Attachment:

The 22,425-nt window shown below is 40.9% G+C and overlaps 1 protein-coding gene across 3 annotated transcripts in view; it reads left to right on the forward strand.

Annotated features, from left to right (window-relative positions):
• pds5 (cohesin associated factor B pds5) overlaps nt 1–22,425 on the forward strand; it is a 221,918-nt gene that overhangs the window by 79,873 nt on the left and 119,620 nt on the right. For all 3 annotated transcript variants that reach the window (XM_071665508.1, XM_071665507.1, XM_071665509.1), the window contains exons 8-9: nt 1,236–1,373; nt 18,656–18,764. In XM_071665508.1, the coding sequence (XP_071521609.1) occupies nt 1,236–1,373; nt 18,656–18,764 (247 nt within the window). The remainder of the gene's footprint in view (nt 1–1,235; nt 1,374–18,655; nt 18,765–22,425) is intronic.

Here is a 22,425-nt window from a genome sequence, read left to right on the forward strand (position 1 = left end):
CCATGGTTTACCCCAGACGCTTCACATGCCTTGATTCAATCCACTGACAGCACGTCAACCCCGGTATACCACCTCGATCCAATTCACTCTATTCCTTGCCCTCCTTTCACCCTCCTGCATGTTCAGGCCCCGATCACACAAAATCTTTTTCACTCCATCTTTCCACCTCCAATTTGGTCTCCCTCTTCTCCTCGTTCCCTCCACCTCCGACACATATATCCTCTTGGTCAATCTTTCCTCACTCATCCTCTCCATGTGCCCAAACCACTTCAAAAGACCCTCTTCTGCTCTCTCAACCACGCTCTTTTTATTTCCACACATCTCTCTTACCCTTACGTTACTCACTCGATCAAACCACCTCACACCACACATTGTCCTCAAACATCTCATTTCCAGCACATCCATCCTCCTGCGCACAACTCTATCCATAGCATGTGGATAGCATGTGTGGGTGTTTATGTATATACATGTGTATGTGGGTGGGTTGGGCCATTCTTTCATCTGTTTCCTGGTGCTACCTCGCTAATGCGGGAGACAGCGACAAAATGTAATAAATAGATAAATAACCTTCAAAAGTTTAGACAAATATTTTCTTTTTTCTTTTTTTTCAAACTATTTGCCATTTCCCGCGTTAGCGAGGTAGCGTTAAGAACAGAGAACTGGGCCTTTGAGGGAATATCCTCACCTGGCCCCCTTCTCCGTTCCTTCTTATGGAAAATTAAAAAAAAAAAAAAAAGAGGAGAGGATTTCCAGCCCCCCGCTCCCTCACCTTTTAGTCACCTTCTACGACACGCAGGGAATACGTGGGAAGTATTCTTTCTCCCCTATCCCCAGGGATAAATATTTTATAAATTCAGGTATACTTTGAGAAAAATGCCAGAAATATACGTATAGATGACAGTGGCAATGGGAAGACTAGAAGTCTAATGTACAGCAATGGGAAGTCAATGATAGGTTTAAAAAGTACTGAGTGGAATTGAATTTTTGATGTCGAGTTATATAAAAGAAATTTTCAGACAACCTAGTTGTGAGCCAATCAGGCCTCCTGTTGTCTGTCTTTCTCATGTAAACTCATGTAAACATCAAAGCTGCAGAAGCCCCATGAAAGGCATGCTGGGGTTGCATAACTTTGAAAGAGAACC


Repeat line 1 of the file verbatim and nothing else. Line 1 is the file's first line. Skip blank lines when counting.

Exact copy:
The 22,425-nt window shown below is 40.9% G+C and overlaps 1 protein-coding gene across 3 annotated transcripts in view; it reads left to right on the forward strand.